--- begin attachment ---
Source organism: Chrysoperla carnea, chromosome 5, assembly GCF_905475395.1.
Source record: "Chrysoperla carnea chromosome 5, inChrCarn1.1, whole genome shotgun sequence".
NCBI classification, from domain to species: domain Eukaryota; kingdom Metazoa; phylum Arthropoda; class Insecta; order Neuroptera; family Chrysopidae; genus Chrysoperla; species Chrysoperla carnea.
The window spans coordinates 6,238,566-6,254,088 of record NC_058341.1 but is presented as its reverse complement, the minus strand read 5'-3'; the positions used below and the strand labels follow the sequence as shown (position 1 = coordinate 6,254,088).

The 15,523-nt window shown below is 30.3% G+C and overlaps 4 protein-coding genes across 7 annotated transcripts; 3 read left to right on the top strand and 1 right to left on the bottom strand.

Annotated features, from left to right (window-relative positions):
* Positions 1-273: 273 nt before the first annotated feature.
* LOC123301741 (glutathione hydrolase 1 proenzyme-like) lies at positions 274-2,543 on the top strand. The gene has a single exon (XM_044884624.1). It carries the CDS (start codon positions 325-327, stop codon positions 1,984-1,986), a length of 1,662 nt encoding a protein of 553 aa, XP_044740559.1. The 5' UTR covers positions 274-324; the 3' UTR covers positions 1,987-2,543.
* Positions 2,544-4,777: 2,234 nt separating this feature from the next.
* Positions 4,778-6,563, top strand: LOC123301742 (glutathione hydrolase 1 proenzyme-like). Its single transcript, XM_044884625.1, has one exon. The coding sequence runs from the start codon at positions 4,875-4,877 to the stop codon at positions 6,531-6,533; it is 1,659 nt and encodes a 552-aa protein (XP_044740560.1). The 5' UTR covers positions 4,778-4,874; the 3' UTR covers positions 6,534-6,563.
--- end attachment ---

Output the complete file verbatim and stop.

Source organism: Chrysoperla carnea, chromosome 5, assembly GCF_905475395.1.
Source record: "Chrysoperla carnea chromosome 5, inChrCarn1.1, whole genome shotgun sequence".
NCBI classification, from domain to species: domain Eukaryota; kingdom Metazoa; phylum Arthropoda; class Insecta; order Neuroptera; family Chrysopidae; genus Chrysoperla; species Chrysoperla carnea.
The window spans coordinates 6,238,566-6,254,088 of record NC_058341.1 but is presented as its reverse complement, the minus strand read 5'-3'; the positions used below and the strand labels follow the sequence as shown (position 1 = coordinate 6,254,088).

The 15,523-nt window shown below is 30.3% G+C and overlaps 4 protein-coding genes across 7 annotated transcripts; 3 read left to right on the top strand and 1 right to left on the bottom strand.

Annotated features, from left to right (window-relative positions):
* Positions 1-273: 273 nt before the first annotated feature.
* LOC123301741 (glutathione hydrolase 1 proenzyme-like) lies at positions 274-2,543 on the top strand. The gene has a single exon (XM_044884624.1). It carries the CDS (start codon positions 325-327, stop codon positions 1,984-1,986), a length of 1,662 nt encoding a protein of 553 aa, XP_044740559.1. The 5' UTR covers positions 274-324; the 3' UTR covers positions 1,987-2,543.
* Positions 2,544-4,777: 2,234 nt separating this feature from the next.
* Positions 4,778-6,563, top strand: LOC123301742 (glutathione hydrolase 1 proenzyme-like). Its single transcript, XM_044884625.1, has one exon. The coding sequence runs from the start codon at positions 4,875-4,877 to the stop codon at positions 6,531-6,533; it is 1,659 nt and encodes a 552-aa protein (XP_044740560.1). The 5' UTR covers positions 4,778-4,874; the 3' UTR covers positions 6,534-6,563.